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Property commentator and valuer, Suburbanite’s Anna Porter, said that the practice of being paid “on both sides of the fence” is due to be outlawed under new legislation, but one solicitor has responded saying that while the legislation has indeed been amended, it has yet to take effect, and the practice of receiving compliant, disclosed referral commissions is not about to be outlawed.
Craig Swan, a specialist solicitor practicing in the area of Agency and Property, said earning a commission from both sides — the vendor as well as the purchaser — on the same transaction, is and always has always been, illegal.
Mr Swan said that nothing in the new legislation, the Property and Stock Act 2002, is going to change what is already a breach of the act.
“Importantly, most intermediaries know, understand and respect the law in this regard, but, as is often the case, there’s always a few bad apples that have brought this aspect of real estate referral sales into disrepute,” Mr Swan told SPI.
“What is far more worthy of attention by the regulator is the incidence of those referral intermediaries, typically mortgage brokers, financial planners and accountants, who remain unlicensed but continue to receive a share of the commission from introducing their client base to those acting as the sales agents for the sellers of property.”
Mr Swan said that acting in the capacity of an agent without holding a licence, is a “fundamental” breach of the act.
He also said that “whether palatable or not”, referring buyers to a vendor or vendor’s agent is clearly one of the defined activities of an agent.
“Understandably, this does not sit well with the emergence of a thriving referral sales industry, where the promoter actively recruits referral intermediates, such as mortgage brokers, financial planners and accountants, without making it clear that in order to be compliant, the referral intermediary needs to hold a licence.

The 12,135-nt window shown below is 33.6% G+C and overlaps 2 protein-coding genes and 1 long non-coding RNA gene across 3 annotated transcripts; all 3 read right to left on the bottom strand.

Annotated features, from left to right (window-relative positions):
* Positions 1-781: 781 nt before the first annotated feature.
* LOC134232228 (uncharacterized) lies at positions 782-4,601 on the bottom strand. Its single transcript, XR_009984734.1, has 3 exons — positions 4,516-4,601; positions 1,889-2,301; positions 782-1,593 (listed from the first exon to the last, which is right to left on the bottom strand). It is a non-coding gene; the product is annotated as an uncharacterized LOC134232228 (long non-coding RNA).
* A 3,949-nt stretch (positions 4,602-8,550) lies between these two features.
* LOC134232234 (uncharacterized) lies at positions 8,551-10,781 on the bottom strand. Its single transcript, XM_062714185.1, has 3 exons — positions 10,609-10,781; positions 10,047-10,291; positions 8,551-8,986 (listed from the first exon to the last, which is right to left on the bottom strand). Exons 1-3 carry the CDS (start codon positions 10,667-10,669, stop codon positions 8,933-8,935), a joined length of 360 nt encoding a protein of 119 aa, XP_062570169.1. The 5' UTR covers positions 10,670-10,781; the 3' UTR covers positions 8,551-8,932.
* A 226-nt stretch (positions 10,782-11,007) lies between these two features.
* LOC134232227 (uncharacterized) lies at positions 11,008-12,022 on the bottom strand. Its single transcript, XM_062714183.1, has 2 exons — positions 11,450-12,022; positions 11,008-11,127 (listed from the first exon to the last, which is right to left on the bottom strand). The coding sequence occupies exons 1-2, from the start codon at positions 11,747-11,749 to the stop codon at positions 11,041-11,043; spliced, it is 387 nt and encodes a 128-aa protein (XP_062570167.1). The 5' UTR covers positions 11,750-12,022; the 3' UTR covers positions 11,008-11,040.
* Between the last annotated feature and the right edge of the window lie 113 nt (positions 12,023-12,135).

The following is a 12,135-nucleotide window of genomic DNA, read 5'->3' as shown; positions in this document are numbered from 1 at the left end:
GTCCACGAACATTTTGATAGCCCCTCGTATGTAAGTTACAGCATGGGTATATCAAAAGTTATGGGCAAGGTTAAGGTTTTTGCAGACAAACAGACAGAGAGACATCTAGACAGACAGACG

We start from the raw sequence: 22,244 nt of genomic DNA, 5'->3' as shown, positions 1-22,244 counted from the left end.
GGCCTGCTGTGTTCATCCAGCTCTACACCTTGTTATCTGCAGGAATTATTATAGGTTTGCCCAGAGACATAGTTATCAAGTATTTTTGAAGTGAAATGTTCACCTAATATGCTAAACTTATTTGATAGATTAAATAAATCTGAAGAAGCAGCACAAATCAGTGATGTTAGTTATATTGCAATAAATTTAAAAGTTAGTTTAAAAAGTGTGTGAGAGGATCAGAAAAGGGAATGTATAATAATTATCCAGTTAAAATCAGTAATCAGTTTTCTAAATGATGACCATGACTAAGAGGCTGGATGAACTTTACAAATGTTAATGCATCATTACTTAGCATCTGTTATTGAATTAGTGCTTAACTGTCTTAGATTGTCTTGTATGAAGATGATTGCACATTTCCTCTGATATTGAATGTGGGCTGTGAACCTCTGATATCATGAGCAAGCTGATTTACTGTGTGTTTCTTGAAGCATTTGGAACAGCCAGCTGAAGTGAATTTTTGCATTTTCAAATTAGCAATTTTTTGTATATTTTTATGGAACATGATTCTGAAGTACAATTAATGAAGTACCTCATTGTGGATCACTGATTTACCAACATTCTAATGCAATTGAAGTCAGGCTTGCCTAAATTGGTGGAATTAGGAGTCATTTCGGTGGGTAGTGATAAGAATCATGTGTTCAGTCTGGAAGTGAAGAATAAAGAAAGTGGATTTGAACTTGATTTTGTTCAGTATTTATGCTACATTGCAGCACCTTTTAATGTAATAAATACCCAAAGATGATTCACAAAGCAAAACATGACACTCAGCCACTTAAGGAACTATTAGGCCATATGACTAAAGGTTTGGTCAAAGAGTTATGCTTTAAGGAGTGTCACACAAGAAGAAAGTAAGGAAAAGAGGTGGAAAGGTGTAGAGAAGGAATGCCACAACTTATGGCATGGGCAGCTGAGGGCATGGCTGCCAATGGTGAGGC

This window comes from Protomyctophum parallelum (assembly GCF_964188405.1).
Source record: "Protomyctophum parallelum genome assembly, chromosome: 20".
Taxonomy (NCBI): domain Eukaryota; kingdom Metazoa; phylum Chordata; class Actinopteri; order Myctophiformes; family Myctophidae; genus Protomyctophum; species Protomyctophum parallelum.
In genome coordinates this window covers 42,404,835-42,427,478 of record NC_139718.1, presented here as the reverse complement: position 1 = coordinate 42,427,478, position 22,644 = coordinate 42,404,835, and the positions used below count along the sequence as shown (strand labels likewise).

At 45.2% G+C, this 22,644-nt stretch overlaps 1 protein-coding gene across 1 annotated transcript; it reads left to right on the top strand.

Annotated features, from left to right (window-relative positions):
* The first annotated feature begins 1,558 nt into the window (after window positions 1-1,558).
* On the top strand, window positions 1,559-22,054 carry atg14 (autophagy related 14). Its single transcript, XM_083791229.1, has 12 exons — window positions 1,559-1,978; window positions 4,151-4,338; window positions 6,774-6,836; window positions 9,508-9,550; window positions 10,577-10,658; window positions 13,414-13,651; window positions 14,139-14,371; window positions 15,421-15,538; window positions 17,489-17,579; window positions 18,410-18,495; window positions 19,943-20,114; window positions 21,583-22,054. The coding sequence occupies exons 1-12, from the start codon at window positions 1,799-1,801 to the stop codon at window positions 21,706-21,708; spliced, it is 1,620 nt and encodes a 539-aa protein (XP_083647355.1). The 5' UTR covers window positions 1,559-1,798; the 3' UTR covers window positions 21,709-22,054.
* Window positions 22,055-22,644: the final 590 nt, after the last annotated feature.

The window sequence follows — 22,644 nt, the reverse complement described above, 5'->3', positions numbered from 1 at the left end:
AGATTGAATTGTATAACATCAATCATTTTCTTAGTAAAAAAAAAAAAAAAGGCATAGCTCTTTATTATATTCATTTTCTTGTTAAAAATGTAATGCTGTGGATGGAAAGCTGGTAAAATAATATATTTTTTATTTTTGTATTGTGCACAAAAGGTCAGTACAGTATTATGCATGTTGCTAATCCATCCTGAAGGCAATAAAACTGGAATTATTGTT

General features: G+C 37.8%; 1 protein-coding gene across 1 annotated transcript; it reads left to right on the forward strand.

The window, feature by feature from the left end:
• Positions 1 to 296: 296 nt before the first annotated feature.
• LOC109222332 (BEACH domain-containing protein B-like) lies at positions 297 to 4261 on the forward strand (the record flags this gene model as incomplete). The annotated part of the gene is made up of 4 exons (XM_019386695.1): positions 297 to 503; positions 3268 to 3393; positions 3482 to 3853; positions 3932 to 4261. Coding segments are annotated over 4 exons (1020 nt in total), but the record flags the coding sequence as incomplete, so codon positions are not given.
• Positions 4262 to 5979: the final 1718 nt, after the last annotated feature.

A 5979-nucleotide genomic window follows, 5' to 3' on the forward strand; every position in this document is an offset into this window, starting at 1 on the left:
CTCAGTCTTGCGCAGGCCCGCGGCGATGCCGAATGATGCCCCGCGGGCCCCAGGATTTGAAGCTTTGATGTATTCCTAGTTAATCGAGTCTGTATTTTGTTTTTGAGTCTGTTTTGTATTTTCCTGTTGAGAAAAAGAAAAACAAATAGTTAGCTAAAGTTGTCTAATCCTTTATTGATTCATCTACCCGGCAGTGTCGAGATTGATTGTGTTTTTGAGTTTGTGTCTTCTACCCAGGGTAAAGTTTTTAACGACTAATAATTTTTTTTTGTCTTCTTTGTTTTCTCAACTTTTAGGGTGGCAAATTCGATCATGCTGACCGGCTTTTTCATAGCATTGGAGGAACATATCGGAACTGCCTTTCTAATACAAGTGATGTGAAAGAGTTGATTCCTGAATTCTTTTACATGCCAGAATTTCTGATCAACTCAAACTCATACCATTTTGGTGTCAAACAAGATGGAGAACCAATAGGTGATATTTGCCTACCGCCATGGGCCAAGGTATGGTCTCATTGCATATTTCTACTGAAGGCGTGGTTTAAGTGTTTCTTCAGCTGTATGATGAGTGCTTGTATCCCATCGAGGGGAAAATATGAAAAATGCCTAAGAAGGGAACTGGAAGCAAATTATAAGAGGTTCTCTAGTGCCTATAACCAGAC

“Failure of which has implications for both the party receiving the payment, as well as the party making the payment. This said, there are, as you’d expect some enlightened and informed operators, that have always understood and valued the need to be compliant, and many have joined their ranks over the recent past. But, there are as many that remain either willfully ignorant and/or actively non-compliant.”
Levels of compliance
Mr Swan said that holding a licence is the first level of compliance, but that there is also a second level.
“Beyond simply holding a license, when receiving payment for introducing a client that results in a successful sale, there is a second level of compliance that the referral intermediary needs to comprehend and satisfy.
“Let’s take for example a mortgage broker, who holds a real estate agent’s license, and receives commission from a vendor. In other words, a situation which is common place and compliant.
“Provided that this commission is disclosed to the broker’s client, and the broker does not also receive a fee or commission from the client, then the broker has clearly identified the potential conflict of interest and has managed it — which is what the law requires.”
Mr Swan said that, by the mortgage broker disclosing the commission to their client, they have clarified that they do not act in a fiduciary capacity in regard to the sale of the property.
He said they are then satisfying their compliance obligations — and have then addressed the second level of compliance.
Changed conditions ahead
Consequently, Mr Swan said that July 1 2018 does not herald a new era in regard to those receiving commission from real estate sales.
“Being required to hold a licence has been the law for decades already,” he said.
“Managing client risk, as between offering mortgage broking services, property sales and/or financial planning services, to the same client, is also nothing new. Nor is the requirement for holding the relevant licence or authority, if you’re active and being remunerated in a particular regulated market sector.”
Instead, he said that the referral sales industry should be aware that when the new Property and Stock Act takes effect later this year the requirements necessary to apply for a licence will change significantly.
“The pathway to obtaining a real estate licence is going to become far more costly, will take much more time and most critically, will require 12 or 24 months practical experience.”
Mr Swan said that as a result of the changes, the value of holding a real estate licence, as well as the other licenses being retained in the new act, “will increase by multiples”.